SYMPOSIA PAPER Published: 01 January 1990

On the Role of Helium in High Temperature Embrittlement of Irradiated Austenitic Steels


Helium that is produced by nuclear transmutations can cause severe degradation of the mechanical properties in structural components of fusion and fast fission reactors. For studying the mechanisms of irradiation embrittlement, the helium effects have been simulated by helium implantation from cyclotrons or by making use of (n,α) reactions from thermal neutron fluxes. As is discussed in the present paper, the results from neutron irradiations and helium implantations are contradictory with respect to the helium levels at which helium embrittlement appears. To study the combined effect of helium and neutron irradiation on embrittlement, two titanium stabilized austenitic steels of identical composition, with the exception of their boron content of 40 and 2 ppm, respectively, have been neutron-irradiated at 845 K to thermal neutron fluences of 2.6 × 1025 n/m2. The precipitate and helium bubble microstructure has been quantitatively characterized by transmission electron microscopy (TEM) and has been correlated with the embrittlement behavior, studied in post-irradiation creep experiments at 973 K. Contrary to the expectation the material with the lower helium content was found to exhibit the higher reduction in creep strength after irradiation.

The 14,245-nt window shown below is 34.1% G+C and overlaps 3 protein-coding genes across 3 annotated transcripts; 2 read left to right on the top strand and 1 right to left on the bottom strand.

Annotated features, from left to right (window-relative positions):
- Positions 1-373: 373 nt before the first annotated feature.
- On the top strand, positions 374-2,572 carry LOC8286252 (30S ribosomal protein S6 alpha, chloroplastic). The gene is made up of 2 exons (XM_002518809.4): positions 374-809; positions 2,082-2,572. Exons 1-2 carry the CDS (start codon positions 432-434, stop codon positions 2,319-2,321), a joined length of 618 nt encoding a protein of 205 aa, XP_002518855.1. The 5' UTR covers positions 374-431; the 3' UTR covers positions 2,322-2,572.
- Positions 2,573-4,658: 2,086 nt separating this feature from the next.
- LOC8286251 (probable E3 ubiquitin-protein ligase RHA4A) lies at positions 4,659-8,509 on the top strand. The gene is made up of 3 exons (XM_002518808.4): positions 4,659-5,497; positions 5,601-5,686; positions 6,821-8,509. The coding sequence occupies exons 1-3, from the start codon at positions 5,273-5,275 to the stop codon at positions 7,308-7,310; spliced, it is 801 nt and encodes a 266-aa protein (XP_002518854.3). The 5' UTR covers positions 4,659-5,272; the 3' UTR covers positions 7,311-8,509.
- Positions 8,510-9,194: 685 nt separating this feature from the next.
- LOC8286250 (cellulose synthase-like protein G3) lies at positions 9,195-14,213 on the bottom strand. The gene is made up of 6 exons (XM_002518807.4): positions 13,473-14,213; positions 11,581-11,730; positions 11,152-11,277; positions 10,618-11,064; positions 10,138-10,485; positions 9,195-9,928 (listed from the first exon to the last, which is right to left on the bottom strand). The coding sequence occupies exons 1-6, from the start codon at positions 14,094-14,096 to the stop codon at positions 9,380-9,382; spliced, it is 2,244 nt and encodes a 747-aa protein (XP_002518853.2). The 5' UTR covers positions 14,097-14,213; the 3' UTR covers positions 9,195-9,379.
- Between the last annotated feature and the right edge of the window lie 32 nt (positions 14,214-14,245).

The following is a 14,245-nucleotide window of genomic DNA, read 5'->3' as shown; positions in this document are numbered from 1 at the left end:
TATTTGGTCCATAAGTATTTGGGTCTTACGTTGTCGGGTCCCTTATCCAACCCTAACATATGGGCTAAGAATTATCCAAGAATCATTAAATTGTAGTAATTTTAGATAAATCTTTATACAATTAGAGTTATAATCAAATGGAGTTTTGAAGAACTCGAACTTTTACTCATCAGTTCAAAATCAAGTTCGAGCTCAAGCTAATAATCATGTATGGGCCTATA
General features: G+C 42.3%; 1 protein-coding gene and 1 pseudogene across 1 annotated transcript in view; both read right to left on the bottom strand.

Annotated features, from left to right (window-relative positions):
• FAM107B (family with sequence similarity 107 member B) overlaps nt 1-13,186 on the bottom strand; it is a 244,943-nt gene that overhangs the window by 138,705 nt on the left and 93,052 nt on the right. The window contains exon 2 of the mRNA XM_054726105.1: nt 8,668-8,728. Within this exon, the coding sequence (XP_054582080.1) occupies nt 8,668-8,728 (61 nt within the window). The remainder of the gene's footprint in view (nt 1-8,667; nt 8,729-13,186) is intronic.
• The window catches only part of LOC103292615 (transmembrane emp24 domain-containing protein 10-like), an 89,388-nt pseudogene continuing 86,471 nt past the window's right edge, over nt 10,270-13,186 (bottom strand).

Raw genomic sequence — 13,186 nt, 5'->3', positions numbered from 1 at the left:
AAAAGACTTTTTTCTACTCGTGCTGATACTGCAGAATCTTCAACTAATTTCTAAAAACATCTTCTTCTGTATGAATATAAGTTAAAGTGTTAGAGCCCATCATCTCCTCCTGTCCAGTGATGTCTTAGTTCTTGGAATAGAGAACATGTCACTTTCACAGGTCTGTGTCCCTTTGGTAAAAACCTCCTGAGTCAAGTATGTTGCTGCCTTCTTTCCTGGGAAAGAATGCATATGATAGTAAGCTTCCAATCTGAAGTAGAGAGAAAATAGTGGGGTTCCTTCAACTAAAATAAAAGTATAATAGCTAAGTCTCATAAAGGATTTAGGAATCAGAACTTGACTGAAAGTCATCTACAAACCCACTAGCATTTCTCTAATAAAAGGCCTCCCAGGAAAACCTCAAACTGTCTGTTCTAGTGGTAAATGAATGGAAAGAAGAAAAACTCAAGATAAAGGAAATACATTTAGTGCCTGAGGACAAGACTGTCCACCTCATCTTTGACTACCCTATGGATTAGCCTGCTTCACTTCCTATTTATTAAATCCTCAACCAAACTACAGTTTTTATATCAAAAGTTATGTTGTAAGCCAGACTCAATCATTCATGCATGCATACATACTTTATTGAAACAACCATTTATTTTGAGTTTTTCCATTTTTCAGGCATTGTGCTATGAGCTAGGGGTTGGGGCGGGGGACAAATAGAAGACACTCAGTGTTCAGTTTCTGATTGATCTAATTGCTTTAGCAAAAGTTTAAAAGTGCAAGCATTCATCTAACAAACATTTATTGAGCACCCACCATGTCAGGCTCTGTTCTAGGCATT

This result and the differences between low-dose neutron and alpha irradiations can only be explained if a new assessment of the role of helium in high temperature irradiation embrittlement is made. Helium embrittlement and a proposal for an additional embrittling mechanism operative under neutron irradiation are discussed.

Author Information

Kesternich, W
Association Euratom-KFA, Jülich, Germany
Nandedkar, RV
Association Euratom-KFA, Jülich, Germany
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Developed by Committee: E10
Pages: 284–294
DOI: 10.1520/STP24647S
ISBN-EB: 978-0-8031-5112-3
ISBN-13: 978-0-8031-1266-7